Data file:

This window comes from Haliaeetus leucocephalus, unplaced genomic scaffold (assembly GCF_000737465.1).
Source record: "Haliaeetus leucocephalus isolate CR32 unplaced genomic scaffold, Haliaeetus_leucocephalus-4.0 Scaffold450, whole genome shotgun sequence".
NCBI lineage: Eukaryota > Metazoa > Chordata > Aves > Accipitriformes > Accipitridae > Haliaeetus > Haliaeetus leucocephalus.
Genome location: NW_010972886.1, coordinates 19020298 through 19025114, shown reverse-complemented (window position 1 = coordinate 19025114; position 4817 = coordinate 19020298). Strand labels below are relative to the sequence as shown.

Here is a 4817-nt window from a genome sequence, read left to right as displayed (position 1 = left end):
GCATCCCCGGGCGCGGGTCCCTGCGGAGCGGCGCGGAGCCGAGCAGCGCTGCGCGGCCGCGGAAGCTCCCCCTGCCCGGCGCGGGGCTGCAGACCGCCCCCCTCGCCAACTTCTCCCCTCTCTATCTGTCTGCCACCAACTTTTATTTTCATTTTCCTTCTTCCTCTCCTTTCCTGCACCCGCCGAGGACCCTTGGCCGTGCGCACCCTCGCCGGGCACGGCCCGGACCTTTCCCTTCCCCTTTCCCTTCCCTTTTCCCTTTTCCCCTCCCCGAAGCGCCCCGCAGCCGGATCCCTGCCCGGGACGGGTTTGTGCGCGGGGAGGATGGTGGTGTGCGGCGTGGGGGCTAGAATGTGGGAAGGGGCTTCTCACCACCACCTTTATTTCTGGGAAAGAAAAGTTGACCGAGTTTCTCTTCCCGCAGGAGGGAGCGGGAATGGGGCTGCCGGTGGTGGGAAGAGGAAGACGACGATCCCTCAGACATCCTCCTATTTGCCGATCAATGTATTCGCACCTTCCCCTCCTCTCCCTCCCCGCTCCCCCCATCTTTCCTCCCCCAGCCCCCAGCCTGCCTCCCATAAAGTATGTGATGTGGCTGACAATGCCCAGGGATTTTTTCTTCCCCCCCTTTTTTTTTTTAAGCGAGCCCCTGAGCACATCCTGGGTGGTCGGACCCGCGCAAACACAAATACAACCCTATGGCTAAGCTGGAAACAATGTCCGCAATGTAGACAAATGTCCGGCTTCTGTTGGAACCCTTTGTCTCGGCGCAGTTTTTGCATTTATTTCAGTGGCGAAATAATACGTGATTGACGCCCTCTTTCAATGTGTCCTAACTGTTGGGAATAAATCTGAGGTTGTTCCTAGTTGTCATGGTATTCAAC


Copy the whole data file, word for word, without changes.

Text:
This window comes from Haliaeetus leucocephalus, unplaced genomic scaffold (assembly GCF_000737465.1).
Source record: "Haliaeetus leucocephalus isolate CR32 unplaced genomic scaffold, Haliaeetus_leucocephalus-4.0 Scaffold450, whole genome shotgun sequence".
NCBI lineage: Eukaryota > Metazoa > Chordata > Aves > Accipitriformes > Accipitridae > Haliaeetus > Haliaeetus leucocephalus.
Genome location: NW_010972886.1, coordinates 19020298 through 19025114, shown reverse-complemented (window position 1 = coordinate 19025114; position 4817 = coordinate 19020298). Strand labels below are relative to the sequence as shown.

Here is a 4817-nt window from a genome sequence, read left to right as displayed (position 1 = left end):
GCATCCCCGGGCGCGGGTCCCTGCGGAGCGGCGCGGAGCCGAGCAGCGCTGCGCGGCCGCGGAAGCTCCCCCTGCCCGGCGCGGGGCTGCAGACCGCCCCCCTCGCCAACTTCTCCCCTCTCTATCTGTCTGCCACCAACTTTTATTTTCATTTTCCTTCTTCCTCTCCTTTCCTGCACCCGCCGAGGACCCTTGGCCGTGCGCACCCTCGCCGGGCACGGCCCGGACCTTTCCCTTCCCCTTTCCCTTCCCTTTTCCCTTTTCCCCTCCCCGAAGCGCCCCGCAGCCGGATCCCTGCCCGGGACGGGTTTGTGCGCGGGGAGGATGGTGGTGTGCGGCGTGGGGGCTAGAATGTGGGAAGGGGCTTCTCACCACCACCTTTATTTCTGGGAAAGAAAAGTTGACCGAGTTTCTCTTCCCGCAGGAGGGAGCGGGAATGGGGCTGCCGGTGGTGGGAAGAGGAAGACGACGATCCCTCAGACATCCTCCTATTTGCCGATCAATGTATTCGCACCTTCCCCTCCTCTCCCTCCCCGCTCCCCCCATCTTTCCTCCCCCAGCCCCCAGCCTGCCTCCCATAAAGTATGTGATGTGGCTGACAATGCCCAGGGATTTTTTCTTCCCCCCCTTTTTTTTTTTAAGCGAGCCCCTGAGCACATCCTGGGTGGTCGGACCCGCGCAAACACAAATACAACCCTATGGCTAAGCTGGAAACAATGTCCGCAATGTAGACAAATGTCCGGCTTCTGTTGGAACCCTTTGTCTCGGCGCAGTTTTTGCATTTATTTCAGTGGCGAAATAATACGTGATTGACGCCCTCTTTCAATGTGTCCTAACTGTTGGGAATAAATCTGAGGTTGTTCCTAGTTGTCATGGTATTCAAC